Coding Conventions and Guidelines

Here you find an overview of our conventions on coding and version control.

Also have a look at our Contribution Guidelines.


  • We use GitHub Flow

  • Keep the main branch stable, as releases are derived from it. When contributing a breaking change, like API changes, inform the team about the intended merge.

  • When contributing code, create a Merge Request, and assign the repository maintainer for review. Do not squash commits when performing the merge.

  • We write changelogs in the keep a changelog format. Remind yourself to update the before committing code. Remember that changelogs are meant for humans and should reflect the end-user value. When doing a release we use the changelog as our Release Notes. When providing code via a Merge Request the maintainer will remind you to update the changelog too :-)

  • Avoid crunching commits and rebasing; set git config pull.rebase false to use recursive as your default merge strategy

  • We use conventional commits

  • Mention related ticket IDs where applicable, like #123 or play#123 when cross-referencing between repositories. For example you can close tickets by using closes #123.

  • Use atomic commits



We use Black with default settings, enforced by Flake8.

We use the default settings, except for a maximal line-length of 99 characters. If you are using a Black IDE integration, think about adapting its settings.

For code documentation we use the Flake8 Docstrings extension with Google-style formatting enabled (docstring-convention=google).

ECMAScript and TypeScript

We use ESLint as the common Linter. When your code is based on VueJS or Svelte, install the official IDE extensions. These extensions provide additional style checks and auto-formatting options.


We utilize an API-first approach. APIs are specified using OpenAPI 3. Find the API at

All the main aspects are documented within the spec. In some cases you may need some additional documentation in the docs. For example the API: Schedules and conflict resolution document can be found in “Developer Guide -> Misc”.


At the moment only Engine API is based on API-first. Steering API and Tank API are momentarily generated out of the code base.


When providing new features or refactoring code, please provide test cases. We do not expect 100% test coverage but are aiming for having the most important usage scenarios covered by automated CI/CD test suites.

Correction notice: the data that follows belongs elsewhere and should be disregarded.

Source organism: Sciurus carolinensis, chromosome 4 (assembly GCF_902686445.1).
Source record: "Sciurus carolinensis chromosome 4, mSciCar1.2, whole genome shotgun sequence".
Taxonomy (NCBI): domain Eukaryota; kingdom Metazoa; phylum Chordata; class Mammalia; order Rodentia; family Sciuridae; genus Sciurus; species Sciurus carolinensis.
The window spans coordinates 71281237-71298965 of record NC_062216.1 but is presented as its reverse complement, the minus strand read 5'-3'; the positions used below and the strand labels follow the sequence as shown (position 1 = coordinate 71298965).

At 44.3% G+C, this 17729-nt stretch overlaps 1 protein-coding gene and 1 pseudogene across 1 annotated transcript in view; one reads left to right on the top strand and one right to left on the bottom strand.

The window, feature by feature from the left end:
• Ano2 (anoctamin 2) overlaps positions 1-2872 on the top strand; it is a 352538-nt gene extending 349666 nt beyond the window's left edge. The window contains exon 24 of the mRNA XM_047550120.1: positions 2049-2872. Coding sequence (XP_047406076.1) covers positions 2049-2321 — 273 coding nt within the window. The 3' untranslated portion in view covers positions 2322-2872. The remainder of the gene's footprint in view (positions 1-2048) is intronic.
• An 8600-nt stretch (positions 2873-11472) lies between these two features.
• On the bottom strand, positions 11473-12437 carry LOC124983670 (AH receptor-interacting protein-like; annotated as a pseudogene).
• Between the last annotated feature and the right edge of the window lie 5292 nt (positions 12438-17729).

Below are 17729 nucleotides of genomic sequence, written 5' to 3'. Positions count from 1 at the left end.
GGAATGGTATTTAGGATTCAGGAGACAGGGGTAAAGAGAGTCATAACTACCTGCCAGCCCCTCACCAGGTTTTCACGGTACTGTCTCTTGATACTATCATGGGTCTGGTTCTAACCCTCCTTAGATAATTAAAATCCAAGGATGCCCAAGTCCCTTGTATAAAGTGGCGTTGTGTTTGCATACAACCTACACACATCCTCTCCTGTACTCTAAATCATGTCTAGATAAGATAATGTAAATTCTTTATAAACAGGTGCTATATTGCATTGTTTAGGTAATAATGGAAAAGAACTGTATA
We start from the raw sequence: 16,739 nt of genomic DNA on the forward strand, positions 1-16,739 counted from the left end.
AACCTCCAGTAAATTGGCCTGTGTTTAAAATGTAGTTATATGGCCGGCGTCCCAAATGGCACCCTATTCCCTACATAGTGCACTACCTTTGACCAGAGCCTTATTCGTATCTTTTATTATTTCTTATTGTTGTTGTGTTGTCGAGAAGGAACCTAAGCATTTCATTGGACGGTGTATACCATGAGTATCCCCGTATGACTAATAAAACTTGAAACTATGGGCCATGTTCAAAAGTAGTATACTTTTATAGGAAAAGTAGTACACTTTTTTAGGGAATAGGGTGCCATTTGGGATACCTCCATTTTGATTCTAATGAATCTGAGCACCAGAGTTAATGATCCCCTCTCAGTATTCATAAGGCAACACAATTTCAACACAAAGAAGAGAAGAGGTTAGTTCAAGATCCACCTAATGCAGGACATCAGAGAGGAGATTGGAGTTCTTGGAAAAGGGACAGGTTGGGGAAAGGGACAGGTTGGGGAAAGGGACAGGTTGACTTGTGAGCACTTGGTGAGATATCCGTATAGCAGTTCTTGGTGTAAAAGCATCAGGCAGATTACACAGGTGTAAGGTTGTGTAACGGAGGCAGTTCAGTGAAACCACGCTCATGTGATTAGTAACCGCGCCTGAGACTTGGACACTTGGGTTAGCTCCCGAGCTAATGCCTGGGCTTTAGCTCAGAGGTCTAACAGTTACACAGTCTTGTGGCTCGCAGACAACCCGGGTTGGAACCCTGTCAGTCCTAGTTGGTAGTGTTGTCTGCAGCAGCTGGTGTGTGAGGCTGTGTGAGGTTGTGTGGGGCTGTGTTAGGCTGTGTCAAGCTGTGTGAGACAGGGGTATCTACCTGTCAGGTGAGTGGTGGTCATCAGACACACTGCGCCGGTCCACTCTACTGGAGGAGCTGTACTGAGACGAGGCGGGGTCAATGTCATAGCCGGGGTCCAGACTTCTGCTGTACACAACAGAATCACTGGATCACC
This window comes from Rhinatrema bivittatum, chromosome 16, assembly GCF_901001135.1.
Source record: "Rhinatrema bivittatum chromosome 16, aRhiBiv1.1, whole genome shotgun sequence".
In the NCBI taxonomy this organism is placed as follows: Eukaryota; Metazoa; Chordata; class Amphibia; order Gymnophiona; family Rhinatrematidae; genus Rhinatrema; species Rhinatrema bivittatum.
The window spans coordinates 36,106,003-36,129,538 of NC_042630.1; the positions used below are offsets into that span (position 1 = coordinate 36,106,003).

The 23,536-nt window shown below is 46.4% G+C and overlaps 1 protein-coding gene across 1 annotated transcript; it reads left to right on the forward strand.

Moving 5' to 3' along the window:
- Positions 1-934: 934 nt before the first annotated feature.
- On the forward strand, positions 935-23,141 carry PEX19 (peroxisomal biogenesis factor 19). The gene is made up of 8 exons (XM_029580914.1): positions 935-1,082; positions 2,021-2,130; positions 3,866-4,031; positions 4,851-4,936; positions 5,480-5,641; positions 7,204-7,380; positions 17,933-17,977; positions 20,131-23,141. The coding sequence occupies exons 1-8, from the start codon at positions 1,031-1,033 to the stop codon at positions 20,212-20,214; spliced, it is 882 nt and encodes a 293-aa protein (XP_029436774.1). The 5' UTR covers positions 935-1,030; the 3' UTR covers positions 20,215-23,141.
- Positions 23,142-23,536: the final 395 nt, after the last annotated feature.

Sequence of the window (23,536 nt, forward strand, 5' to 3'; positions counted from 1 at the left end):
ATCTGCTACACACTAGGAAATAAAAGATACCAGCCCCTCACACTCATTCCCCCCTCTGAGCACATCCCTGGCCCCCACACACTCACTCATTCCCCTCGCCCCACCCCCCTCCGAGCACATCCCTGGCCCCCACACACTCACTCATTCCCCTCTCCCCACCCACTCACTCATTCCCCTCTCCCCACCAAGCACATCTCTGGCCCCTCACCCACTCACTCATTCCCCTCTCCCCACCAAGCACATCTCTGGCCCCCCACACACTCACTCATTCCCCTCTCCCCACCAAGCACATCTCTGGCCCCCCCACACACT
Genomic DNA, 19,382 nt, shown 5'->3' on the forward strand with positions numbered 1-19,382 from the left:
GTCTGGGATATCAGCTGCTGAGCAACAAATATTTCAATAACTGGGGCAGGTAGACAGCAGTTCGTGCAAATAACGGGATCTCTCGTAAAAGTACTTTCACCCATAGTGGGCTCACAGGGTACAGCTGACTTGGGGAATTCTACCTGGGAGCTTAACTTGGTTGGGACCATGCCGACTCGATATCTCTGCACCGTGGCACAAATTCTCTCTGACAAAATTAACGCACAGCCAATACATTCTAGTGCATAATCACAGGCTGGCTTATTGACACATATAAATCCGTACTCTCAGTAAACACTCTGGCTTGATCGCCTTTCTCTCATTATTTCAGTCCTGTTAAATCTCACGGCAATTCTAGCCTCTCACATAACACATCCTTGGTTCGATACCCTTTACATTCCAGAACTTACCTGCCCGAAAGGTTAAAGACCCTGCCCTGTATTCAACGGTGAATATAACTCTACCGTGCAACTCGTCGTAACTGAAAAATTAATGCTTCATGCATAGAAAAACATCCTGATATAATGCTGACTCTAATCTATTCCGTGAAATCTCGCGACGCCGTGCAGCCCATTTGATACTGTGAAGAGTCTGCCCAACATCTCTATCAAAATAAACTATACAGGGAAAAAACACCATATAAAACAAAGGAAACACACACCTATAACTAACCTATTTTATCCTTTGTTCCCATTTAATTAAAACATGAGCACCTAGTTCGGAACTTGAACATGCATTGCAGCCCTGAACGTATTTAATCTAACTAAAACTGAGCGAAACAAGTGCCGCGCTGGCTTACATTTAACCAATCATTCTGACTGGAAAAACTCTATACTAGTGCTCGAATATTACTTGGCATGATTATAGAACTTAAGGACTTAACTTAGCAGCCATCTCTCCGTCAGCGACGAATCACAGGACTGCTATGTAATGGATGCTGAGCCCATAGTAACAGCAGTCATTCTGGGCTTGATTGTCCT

Test and Demo Instances

We have two instances which are automatically and transparently deployed using GitLab:

  • - Developer/Testing instance holding the latest codebase of the main branches.

  • - Demo instance with a stable release, based on a release tag configured in GitLab.

We use the gitlab-ci for Deploying specific versions of aura.

  • You Can adjust the Container versions at gitlab-ci

       AURA_TANK_VERSION: "main"
  • you can choose between Docker Registry or Gitlab-Registry at gitlab-ci

    • DOCKER_REGISTRY: "docker" for Docker hub

    • DOCKER_REGISTRY: "gitlab"for Gitlab registry

After committing your desired changes, Gitlab auto deploy this version. Note that the Pipeline will only run on protected branches.

When a new Tagged Release is published, Gitlab will deploy this release.

There is a manual apply before deploy to ensure all Container Images with this Tag are published. Apply then Docker Images are released!

Auto Deployment based on feature branches

While this is currently not used, the Auto Deployment feature also provides custom builds based on feature branches.

For all components, feature branches automatically build Docker containers and push them to the gitlab-registry.

To roll out new features, the Compose-File, must be set to the corresponding tag of the feature branch.

After the commit, the version will be rolled out automatically.


The general documentation is located in aura/docs and hosted at When working on any component, also check if this documentation has to be updated or extended.

Developer Installation

For development, we recommend the native installation as outlined in the README of individual repositories.

Docker Compose Deployments

For production we highly recommend to run AURA using Docker and Docker Compose as outlined in the Administration Guide. But also as a developer you can benefit from the ease of an Docker Compose installation. For example when developing some Engine feature, you may want to run AURA Web with Docker Compose while testing.

Prepare your Development Environment

It is recommended to clone all projects for example in such folder structure:


Order of configuration

After that, you need to configure the projects in following order:

Web Projects

  1. Steering - Administration interface for schedules and programme information.

  2. Dashboard - Frontend to manage schedules, program info and audio files.

  3. Tank - Upload, pre-processing and storage of the audio files.

Play-out Projects

  1. Engine Core - Playout-engine to deliver the actual radio to the audience.

  2. Engine API - API Server to provide playlogs and information for the studio clock.

  3. Engine - Scheduling and remote control for the playout-engine.

Configuring the OpenID Clients

Dashboard and Tank authenticate against Steering using OpenID. We use OpenID Connect (OIDC) to implement OpenID.

Check out the OIDC configuration page, on how to get them talk to each other.

Component Documentation

For more detailed documentation read the README files in the individual repositories.

You get an overview of all repositories at